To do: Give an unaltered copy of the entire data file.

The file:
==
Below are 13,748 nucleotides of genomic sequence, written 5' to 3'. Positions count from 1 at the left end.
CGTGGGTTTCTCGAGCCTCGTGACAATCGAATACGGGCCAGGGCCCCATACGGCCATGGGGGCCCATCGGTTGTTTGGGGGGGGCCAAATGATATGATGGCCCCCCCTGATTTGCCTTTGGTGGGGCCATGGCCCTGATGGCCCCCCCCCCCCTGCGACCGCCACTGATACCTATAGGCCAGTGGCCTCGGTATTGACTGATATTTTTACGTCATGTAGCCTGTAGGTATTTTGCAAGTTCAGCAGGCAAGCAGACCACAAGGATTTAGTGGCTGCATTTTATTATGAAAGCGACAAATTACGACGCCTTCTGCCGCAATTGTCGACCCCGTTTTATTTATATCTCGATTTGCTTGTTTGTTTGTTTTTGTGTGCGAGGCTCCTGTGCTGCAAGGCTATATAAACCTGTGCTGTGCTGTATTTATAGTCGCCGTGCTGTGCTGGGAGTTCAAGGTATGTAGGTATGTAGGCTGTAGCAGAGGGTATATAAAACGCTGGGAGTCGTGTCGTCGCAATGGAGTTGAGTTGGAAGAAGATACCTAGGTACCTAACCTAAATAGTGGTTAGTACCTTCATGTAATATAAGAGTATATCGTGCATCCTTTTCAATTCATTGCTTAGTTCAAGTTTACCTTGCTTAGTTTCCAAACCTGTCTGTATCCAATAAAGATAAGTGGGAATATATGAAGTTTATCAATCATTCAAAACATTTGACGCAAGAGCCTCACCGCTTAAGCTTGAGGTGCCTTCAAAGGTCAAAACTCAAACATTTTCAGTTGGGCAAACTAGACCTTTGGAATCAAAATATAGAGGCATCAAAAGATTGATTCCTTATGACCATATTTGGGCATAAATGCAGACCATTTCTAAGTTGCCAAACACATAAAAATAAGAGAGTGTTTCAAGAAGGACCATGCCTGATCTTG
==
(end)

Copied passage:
Below are 13,748 nucleotides of genomic sequence, written 5' to 3'. Positions count from 1 at the left end.
CGTGGGTTTCTCGAGCCTCGTGACAATCGAATACGGGCCAGGGCCCCATACGGCCATGGGGGCCCATCGGTTGTTTGGGGGGGGCCAAATGATATGATGGCCCCCCCTGATTTGCCTTTGGTGGGGCCATGGCCCTGATGGCCCCCCCCCCCCTGCGACCGCCACTGATACCTATAGGCCAGTGGCCTCGGTATTGACTGATATTTTTACGTCATGTAGCCTGTAGGTATTTTGCAAGTTCAGCAGGCAAGCAGACCACAAGGATTTAGTGGCTGCATTTTATTATGAAAGCGACAAATTACGACGCCTTCTGCCGCAATTGTCGACCCCGTTTTATTTATATCTCGATTTGCTTGTTTGTTTGTTTTTGTGTGCGAGGCTCCTGTGCTGCAAGGCTATATAAACCTGTGCTGTGCTGTATTTATAGTCGCCGTGCTGTGCTGGGAGTTCAAGGTATGTAGGTATGTAGGCTGTAGCAGAGGGTATATAAAACGCTGGGAGTCGTGTCGTCGCAATGGAGTTGAGTTGGAAGAAGATACCTAGGTACCTAACCTAAATAGTGGTTAGTACCTTCATGTAATATAAGAGTATATCGTGCATCCTTTTCAATTCATTGCTTAGTTCAAGTTTACCTTGCTTAGTTTCCAAACCTGTCTGTATCCAATAAAGATAAGTGGGAATATATGAAGTTTATCAATCATTCAAAACATTTGACGCAAGAGCCTCACCGCTTAAGCTTGAGGTGCCTTCAAAGGTCAAAACTCAAACATTTTCAGTTGGGCAAACTAGACCTTTGGAATCAAAATATAGAGGCATCAAAAGATTGATTCCTTATGACCATATTTGGGCATAAATGCAGACCATTTCTAAGTTGCCAAACACATAAAAATAAGAGAGTGTTTCAAGAAGGACCATGCCTGATCTTG